One of our readers forwarded to us a story about a new application called MoodRhythm that was developed at Cornell University and won the prestigious $100,000 Heritage Open mHealth Challenge.
The application, which is available as a beta, is available for both iPhones and Android smartphones (although how to download it may be a bit tricky because it isn’t yet in the Play store for Android phones and may not yet be on iTunes).
What is most interesting about it is that it seeks to keep track of several important things for you (automatically) – for example it tracks your sleep (based on an algorithm that interprets ambient light, sound and lack of movement) and how social you are (based on how much you are talking during the day – again based on an algorithm that measures primarily sound).
Of course, all of this could be scary too. This application, since it was developed by university researchers, is probably not about Big Brother, but about helping people keep track of mood rhythms.
Another interesting aspect of the project, is that the application is part of a larger project (Open mHealth) which is trying to develop an open source framework for integrating health related data (with your permission) so that, for example, this data could be matched with data from your FitBit or Up device (also measuring activity) and perhaps the application that you use to track food and diet and then all of that data could be used to provide you with information about how to live a healthier life.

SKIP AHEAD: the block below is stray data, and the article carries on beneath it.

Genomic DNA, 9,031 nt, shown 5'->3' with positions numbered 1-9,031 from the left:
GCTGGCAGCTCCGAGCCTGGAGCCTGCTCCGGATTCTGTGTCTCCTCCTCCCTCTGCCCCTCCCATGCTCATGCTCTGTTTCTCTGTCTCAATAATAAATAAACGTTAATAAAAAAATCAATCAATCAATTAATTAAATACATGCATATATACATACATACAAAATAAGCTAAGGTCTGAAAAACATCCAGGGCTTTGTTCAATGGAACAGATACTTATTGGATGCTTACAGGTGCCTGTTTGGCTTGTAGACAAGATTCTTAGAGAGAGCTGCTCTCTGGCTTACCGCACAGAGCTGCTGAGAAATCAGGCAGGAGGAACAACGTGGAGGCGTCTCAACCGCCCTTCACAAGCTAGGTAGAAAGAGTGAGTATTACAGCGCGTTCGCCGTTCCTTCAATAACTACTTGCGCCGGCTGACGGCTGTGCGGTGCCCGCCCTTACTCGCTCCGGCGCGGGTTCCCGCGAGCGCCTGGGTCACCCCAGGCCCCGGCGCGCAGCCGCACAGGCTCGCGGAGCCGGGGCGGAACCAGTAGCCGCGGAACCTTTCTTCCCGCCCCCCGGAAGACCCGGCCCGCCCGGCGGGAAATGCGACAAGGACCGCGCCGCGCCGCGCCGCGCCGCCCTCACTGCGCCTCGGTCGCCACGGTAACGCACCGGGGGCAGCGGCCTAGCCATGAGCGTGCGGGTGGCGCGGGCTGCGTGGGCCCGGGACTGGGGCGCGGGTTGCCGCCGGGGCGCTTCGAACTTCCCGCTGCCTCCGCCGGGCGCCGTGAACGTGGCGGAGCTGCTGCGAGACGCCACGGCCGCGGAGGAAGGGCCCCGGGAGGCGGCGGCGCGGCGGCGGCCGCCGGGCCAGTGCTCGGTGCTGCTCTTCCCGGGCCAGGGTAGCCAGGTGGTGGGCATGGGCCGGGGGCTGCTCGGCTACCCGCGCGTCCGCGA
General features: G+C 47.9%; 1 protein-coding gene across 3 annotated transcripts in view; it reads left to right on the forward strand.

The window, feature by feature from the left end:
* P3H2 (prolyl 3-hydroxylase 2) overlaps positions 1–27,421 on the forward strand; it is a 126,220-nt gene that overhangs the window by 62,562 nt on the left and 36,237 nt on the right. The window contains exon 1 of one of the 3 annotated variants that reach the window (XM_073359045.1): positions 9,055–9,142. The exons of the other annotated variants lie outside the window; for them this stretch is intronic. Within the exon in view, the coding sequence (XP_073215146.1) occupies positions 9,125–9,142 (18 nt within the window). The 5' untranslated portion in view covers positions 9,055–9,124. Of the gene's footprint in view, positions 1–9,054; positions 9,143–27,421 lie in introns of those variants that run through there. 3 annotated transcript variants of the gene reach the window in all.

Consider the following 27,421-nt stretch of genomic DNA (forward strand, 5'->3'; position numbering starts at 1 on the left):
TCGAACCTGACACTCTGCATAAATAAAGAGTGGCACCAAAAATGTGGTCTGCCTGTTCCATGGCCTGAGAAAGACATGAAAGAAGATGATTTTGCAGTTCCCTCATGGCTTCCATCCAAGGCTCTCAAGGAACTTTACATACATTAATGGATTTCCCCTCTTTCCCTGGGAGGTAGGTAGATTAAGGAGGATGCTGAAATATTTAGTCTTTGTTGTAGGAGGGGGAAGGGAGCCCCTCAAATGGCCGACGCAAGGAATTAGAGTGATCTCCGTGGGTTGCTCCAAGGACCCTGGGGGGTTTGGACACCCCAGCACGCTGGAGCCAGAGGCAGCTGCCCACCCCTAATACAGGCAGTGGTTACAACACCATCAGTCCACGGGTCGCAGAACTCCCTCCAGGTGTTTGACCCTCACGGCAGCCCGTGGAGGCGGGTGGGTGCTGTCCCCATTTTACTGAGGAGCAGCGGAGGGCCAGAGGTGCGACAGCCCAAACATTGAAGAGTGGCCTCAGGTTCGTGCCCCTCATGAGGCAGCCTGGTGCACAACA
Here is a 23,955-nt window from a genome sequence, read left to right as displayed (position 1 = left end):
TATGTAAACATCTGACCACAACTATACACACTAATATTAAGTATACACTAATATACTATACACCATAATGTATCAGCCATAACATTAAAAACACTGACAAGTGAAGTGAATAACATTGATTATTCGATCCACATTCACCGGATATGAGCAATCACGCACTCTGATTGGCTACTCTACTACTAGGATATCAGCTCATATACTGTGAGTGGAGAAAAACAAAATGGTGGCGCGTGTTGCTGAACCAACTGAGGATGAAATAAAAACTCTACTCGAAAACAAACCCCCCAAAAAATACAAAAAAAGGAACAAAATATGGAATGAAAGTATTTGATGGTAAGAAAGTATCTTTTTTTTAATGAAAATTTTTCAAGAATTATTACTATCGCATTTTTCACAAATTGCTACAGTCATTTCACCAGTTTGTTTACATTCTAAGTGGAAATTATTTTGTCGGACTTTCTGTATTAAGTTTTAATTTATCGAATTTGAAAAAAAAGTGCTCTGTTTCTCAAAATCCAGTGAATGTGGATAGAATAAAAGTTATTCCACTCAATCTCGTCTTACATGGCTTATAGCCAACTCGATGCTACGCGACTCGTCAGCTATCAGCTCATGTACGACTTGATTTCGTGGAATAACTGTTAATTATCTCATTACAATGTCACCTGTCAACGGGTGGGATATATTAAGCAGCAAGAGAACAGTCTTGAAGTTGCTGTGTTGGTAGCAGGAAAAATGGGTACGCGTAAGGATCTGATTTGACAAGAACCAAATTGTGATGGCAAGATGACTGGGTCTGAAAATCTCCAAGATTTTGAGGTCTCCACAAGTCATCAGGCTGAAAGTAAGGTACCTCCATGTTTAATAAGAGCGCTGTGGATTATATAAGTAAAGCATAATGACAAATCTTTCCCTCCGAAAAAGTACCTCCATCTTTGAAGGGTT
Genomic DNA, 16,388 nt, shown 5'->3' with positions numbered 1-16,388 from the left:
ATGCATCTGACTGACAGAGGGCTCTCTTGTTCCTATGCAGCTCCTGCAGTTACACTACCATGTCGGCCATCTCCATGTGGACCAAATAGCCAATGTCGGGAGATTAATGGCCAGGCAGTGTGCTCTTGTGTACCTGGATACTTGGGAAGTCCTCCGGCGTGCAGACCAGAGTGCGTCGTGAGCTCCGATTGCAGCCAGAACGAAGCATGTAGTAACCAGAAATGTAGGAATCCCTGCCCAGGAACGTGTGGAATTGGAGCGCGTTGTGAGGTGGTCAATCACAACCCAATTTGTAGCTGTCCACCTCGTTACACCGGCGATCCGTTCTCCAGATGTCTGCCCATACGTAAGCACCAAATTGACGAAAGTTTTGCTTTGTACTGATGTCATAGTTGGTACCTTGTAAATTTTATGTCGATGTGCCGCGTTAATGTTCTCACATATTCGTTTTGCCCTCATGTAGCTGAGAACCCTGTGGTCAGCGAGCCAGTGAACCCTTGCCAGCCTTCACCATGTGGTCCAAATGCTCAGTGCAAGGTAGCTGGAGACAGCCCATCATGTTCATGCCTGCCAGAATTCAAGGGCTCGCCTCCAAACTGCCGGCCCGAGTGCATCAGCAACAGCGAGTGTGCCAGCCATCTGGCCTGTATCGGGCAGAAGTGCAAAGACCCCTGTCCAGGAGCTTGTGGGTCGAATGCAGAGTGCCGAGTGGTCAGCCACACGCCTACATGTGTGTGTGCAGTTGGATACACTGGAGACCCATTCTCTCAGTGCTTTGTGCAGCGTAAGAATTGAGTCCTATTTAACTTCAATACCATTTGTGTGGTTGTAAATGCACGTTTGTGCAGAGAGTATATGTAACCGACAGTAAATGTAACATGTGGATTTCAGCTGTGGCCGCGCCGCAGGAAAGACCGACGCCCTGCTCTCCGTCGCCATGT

Open mHealth was developed by UCSF health researchers. Some of you may want to check out more information about Open mHealth here.
In addition to MoodRhythms, there is another application that implements the Open mHealth standard that can be used by application developers and even tech savvy individuals to create custom surveys in either iPhones or Android phones – called ohmage (I don’t know, an homage to Open mHealth, where do these names come from?). Anyway, more information about ohmage is available here.